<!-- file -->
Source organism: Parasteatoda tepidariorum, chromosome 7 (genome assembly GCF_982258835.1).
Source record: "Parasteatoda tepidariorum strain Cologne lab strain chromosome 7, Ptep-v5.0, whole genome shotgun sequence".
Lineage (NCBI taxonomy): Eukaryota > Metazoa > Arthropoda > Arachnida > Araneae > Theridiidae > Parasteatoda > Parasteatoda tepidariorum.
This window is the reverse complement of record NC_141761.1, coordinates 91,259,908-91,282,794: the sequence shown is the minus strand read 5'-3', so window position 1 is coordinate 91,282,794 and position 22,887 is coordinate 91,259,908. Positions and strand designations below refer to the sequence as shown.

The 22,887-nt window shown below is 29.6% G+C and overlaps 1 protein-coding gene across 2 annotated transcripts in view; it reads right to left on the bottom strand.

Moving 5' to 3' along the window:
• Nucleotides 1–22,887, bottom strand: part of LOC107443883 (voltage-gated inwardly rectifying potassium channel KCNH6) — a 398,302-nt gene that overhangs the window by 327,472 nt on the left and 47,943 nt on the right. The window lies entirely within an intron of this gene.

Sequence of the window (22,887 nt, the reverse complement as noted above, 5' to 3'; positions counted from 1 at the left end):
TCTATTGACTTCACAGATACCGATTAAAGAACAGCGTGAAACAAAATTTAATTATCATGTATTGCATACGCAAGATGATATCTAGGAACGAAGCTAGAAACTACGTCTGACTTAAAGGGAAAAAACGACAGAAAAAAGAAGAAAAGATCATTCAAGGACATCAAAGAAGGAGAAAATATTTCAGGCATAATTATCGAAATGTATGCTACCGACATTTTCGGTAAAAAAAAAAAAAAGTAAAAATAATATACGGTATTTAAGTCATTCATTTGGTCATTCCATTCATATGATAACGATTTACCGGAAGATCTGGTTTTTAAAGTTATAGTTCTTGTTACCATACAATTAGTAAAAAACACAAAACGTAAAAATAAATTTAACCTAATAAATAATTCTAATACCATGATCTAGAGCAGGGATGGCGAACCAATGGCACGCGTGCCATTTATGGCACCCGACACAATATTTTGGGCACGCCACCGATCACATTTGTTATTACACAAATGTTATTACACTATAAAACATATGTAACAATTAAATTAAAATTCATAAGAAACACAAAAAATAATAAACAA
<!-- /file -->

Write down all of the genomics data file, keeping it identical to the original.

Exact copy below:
Source organism: Parasteatoda tepidariorum, chromosome 7 (genome assembly GCF_982258835.1).
Source record: "Parasteatoda tepidariorum strain Cologne lab strain chromosome 7, Ptep-v5.0, whole genome shotgun sequence".
Lineage (NCBI taxonomy): Eukaryota > Metazoa > Arthropoda > Arachnida > Araneae > Theridiidae > Parasteatoda > Parasteatoda tepidariorum.
This window is the reverse complement of record NC_141761.1, coordinates 91,259,908-91,282,794: the sequence shown is the minus strand read 5'-3', so window position 1 is coordinate 91,282,794 and position 22,887 is coordinate 91,259,908. Positions and strand designations below refer to the sequence as shown.

The 22,887-nt window shown below is 29.6% G+C and overlaps 1 protein-coding gene across 2 annotated transcripts in view; it reads right to left on the bottom strand.

Moving 5' to 3' along the window:
• Nucleotides 1–22,887, bottom strand: part of LOC107443883 (voltage-gated inwardly rectifying potassium channel KCNH6) — a 398,302-nt gene that overhangs the window by 327,472 nt on the left and 47,943 nt on the right. The window lies entirely within an intron of this gene.

Sequence of the window (22,887 nt, the reverse complement as noted above, 5' to 3'; positions counted from 1 at the left end):
TCTATTGACTTCACAGATACCGATTAAAGAACAGCGTGAAACAAAATTTAATTATCATGTATTGCATACGCAAGATGATATCTAGGAACGAAGCTAGAAACTACGTCTGACTTAAAGGGAAAAAACGACAGAAAAAAGAAGAAAAGATCATTCAAGGACATCAAAGAAGGAGAAAATATTTCAGGCATAATTATCGAAATGTATGCTACCGACATTTTCGGTAAAAAAAAAAAAAAGTAAAAATAATATACGGTATTTAAGTCATTCATTTGGTCATTCCATTCATATGATAACGATTTACCGGAAGATCTGGTTTTTAAAGTTATAGTTCTTGTTACCATACAATTAGTAAAAAACACAAAACGTAAAAATAAATTTAACCTAATAAATAATTCTAATACCATGATCTAGAGCAGGGATGGCGAACCAATGGCACGCGTGCCATTTATGGCACCCGACACAATATTTTGGGCACGCCACCGATCACATTTGTTATTACACAAATGTTATTACACTATAAAACATATGTAACAATTAAATTAAAATTCATAAGAAACACAAAAAATAATAAACAA